Food and Drink of Bolivia - The Traveller


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Sunday, December 25, 2011

Food and Drink of Bolivia

Bolivian Kitchen

Bolivian cuisine is not particularly varied, but it has the merit to decline in many forms it has the ingredients, starting with potatoes! To decorate, there are pasta, grains of the Andes, the meat of camels, cattle and sheep that roam the Altiplano and the flesh of fish ... freshwater (Titicaca, rivers, Amazon).

It is popular in restaurants, such as markets, you will find the food the most "typical" and the cheapest. Disadvantages: the choice is extremely limited and general hygiene not always guaranteed.


- The ubiquitous potato is the staple food of the Andean peoples. Do not miss it, el ají of papalisa (dish made of potatoes, meat and onions) which is prepared in Cochabamba. Finally, there is the Chuño, also called Moraya Tuntas or specialty of the central Andes. This ingredient is ancestral becoming a starchy star of the new Andean cuisine.

- The grain of the Andes, including quinoa, delicious soup or milk, was the staple diet Inca. There are also a lot of bread or pasta.

You must try especially to:

- Sajta de pollo: chicken + peppers.

- Aji de lengua: beef tongue + peppers.

- Anticuchos: skewered beef heart + peppers.

- Fricassé: dish with pork and corn.

- Empanada Salten: specialty from the north of Argentina. It's kind of shoe with meat and onions, excellent when it's hot.

- Chicharrones: pieces of pork (mostly) grilled. They are found everywhere in the markets.

- Parillada: pieces of meat and offal (tripe, steak, heart, kidneys, etc..) Grilled over a wood fire. It brings parillada on small portable grills to cook and it ends at the table.

- In the series meat, two courses are popular with backpackers: the pacumutu (skewered meat) and pique macho (spicy mixture of meat, potatoes, onions and other vegetables). The top pic is the macho meat surubí in Cochabamba.

- All soups (sopas) are excellent and not expensive at all.

- Finally, as the desserts are not the high country, you take the opportunity to taste the delicious fruits, which are found everywhere, in abundance: mangoes, oranges, papayas and co!

- The water is not potable throughout Bolivia. Even in areas that benefit from water system safe to drink, the service is not continuous. We can therefore speak of water as a scarce resource. Prefer bottled water. Cheap mineral water are available in virtually every city.

- Bolivians take a hot drink, sweet and thick corn-based violet, cinnamon and cloves for breakfast. It's called api, and it's energy and burning!

Other popular hot drink in the morning, jugo quinoa, mix milk, quinoa and apple juice, vitamins very. The morning coffee is always mixed with the milk, otherwise the tintura (coffee concentrate) is really too Carabineer to drink in small black version. The mate de coca will be offered everywhere, especially as a welcome drink when you arrive in the heights. If you like the taste, feel free to try Trimate composed of coca, chamomile and anise.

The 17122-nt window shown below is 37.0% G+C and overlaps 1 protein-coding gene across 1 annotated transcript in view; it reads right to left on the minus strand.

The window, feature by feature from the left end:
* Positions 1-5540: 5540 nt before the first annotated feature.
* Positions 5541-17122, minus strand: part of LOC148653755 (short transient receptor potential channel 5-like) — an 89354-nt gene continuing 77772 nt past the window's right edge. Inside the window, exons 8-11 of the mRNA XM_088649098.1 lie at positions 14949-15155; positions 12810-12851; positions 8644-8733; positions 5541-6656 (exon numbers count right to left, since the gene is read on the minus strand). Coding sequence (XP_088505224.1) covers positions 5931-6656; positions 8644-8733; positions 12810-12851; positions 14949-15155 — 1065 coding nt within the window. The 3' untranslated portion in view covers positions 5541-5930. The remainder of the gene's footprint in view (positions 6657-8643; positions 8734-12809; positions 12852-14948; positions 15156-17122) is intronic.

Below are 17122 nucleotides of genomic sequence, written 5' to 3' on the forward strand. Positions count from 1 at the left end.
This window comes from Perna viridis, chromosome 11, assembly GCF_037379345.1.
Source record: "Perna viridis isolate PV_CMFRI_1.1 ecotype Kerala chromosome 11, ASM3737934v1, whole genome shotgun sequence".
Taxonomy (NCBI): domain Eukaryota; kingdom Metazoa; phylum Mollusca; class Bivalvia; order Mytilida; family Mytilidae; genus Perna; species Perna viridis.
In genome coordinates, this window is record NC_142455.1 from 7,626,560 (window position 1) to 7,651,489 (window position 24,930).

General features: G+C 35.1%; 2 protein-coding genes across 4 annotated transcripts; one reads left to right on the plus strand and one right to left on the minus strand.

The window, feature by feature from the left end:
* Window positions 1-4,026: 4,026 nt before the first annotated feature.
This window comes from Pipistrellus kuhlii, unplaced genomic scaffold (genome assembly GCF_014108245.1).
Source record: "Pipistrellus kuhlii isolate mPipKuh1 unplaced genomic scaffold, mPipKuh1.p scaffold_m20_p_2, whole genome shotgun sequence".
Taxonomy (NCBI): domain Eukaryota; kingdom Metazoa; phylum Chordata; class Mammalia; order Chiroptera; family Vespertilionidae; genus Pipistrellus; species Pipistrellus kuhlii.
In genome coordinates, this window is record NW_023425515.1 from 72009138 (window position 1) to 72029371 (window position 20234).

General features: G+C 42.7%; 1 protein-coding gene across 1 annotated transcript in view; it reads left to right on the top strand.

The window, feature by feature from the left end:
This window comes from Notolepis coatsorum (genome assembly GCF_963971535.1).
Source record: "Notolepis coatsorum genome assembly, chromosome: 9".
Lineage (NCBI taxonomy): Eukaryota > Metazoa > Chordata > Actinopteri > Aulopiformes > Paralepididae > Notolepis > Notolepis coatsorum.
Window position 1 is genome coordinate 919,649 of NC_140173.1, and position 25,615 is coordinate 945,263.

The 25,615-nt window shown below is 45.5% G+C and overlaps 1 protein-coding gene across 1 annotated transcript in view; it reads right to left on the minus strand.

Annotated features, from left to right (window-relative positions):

- In Tarija, be sure to taste the Aloja, a sweet drink made from grains (wheat, corn or quinoa). You can enjoy the near basketball court, in the main market and around the cemetery.

- As for drinks, try the Papaya Salvietti. Apart from its exotic, it tastes like liquid gelatin terrible. You can also try the Coca Colla, on sale since spring 2010. This new soft drink has the color of Coca-Cola, a packaging and a similar name, but the comparison stops there. The word refers to the Colla indigenous peoples of the Bolivian Altiplano and the soda does contain extracts of coca leaves.

- The chicha (a drink made of corn and fruits) Bolivia is better than the Peruvian. In Santa Cruz, you may be surprised since there is often chicha consumed no alcohol.

- On another note: the Urquell in Prague, the best pilsener for connoisseurs of the world, has a serious competitor: the Paceña of La Paz. Teased Cochabamba is eaten fresh with a good dish gargantuan valley. The Huari Oruro and Potosina (from guess where) should not be overlooked.

- As for wines, the amateur will visit the region of Tarija, for a tour, tasting, local farms. Our favorites are the wines Concepción and Kohlberg.

- In Santa Cruz, try the Culip, alcohol from sugar cane. For those who prefer soft drinks, try the somo, a cool drink and delicious corn-based.

- The Singani, grappa Bolivia. Enjoy it as a cocktail: Chuflay, as pisco sour in Lima, yungueñito with orange juice or, best of the best, Tumbo cocktail with a tropical fruit of the Yungas.

- A word of caution: the Bolivians have a party "to Bacchus." Station then alcohol!

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